Supply and Demand: After forcing a paying customer off a flight to make room for an employee, United Airlines is catching hell, and rightly so. But what’s really disturbing is that no one at United understood the most basic principle of free market economics.
The story goes like this. United overbooked a flight from Chicago to Louisville, Ky., on Sunday night. That’s hardly unusual. But in this case, United wanted to make room for four employees who needed to be in Louisville the next day, and the next flight to Louisville wasn’t until Monday afternoon.
According to news accounts, United offered passengers at the gate $400 and a hotel to give up their seats. But nobody took them up on it. After everyone had boarded the plane, United upped the offer to $800 for anyone willing to get off. Again, it got no takers.
So, the airline decided to do the “fair” thing and have a computer randomly pick four passengers, who were then told to get off the plane. When one refused, United called in cops. Another passenger recorded that man being yanked from his seat and dragged off the plane.
A high school student just learning about economics could explain what United did wrong.
Namely, it tried to ignore the supply and demand curve and the market clearing price.
Clearly, the combination of an overnight stay and the reason for being bumped (to accommodate United workers) pushed the market price for giving up a seat above $800.
United spokesman Charlie Hobart said the airline tries to come up with a reasonable compensation offer, but “there comes a point where you’re not going to get volunteers.”
That’s simply not true. Yes, United’s contract of carriage gives them the ability to bump passengers. But United could have — and given the circumstances should have — continued to increase its offer price until it got enough volunteers. At some point, there would have been a rush to give up seats.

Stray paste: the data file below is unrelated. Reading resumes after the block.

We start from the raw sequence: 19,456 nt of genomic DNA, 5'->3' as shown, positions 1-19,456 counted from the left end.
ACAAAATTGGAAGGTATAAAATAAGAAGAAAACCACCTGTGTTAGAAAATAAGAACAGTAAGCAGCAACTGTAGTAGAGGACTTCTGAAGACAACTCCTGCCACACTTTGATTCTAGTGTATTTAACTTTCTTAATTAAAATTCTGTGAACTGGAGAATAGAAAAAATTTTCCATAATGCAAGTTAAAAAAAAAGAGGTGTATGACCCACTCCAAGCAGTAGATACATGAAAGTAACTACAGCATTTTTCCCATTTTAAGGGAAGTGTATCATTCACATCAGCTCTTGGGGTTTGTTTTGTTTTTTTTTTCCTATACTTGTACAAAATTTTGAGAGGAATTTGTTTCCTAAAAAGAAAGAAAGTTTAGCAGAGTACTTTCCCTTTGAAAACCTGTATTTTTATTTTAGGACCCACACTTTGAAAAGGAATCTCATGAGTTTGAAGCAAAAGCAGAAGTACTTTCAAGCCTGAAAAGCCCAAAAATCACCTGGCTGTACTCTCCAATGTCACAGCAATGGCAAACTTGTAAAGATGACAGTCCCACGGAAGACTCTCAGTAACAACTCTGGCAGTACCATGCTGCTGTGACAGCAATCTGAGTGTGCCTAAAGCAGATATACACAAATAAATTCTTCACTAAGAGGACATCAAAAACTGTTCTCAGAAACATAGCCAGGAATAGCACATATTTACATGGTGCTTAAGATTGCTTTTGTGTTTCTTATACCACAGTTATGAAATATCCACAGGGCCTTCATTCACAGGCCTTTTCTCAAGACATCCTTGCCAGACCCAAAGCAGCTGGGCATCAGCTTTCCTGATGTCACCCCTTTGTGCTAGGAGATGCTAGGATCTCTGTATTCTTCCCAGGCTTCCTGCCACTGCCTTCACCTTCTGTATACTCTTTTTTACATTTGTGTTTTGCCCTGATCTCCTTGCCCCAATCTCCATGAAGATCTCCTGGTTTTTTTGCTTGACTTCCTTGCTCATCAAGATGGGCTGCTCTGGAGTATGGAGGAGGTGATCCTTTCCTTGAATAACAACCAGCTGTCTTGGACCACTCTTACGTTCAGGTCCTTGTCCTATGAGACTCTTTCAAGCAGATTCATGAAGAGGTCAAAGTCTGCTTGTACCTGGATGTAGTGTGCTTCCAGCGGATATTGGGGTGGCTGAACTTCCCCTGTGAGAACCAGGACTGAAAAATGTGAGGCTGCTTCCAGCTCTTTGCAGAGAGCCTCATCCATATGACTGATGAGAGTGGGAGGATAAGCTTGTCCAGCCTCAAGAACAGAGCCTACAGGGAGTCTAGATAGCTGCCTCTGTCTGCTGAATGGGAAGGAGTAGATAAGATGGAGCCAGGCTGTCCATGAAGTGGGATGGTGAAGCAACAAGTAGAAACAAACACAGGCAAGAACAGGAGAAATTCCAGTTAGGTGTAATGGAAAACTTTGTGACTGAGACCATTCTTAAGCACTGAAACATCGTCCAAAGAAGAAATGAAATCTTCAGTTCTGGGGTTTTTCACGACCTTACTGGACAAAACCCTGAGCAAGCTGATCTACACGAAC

The result: Everyone would have gone away happy. The passengers who agreed to get off the flight would have received something they valued more than arriving on time, and United would have been able to get its own employees where they needed to be without raising a fuss.
Instead, United tried to impose its own form of price controls and then have the police enforce its nonmarket decision.
Does that sound familiar to anyone?
It should, because this is precisely what happens when government interferes in any market, either by forcing prices higher or lower, or mandating businesses offer this or that, to accommodate some other alleged social goal — and then forcing everyone to abide by these rules. The result is economic inefficiency, rising animosity and a growing police state.
Price controls are why there were gasoline shortages in the 1970s and doctor shortages in Medicaid today. They explain why the individual insurance markets are failing under ObamaCare, and why Venezuelan grocery store shelves are empty.
Such economic illiteracy might be excusable among government regulators and bureaucrats who make their living telling other people what to do. But the fact that a private company — in an industry that is constantly changing ticket prices to meet even slight changes in demand — didn’t understand this basic economic principle is really troubling.
Then again, it was the airlines themselves that fought to keep the government in charge of setting their routes and fares when Congress decided to deregulate the industry in the 1970s.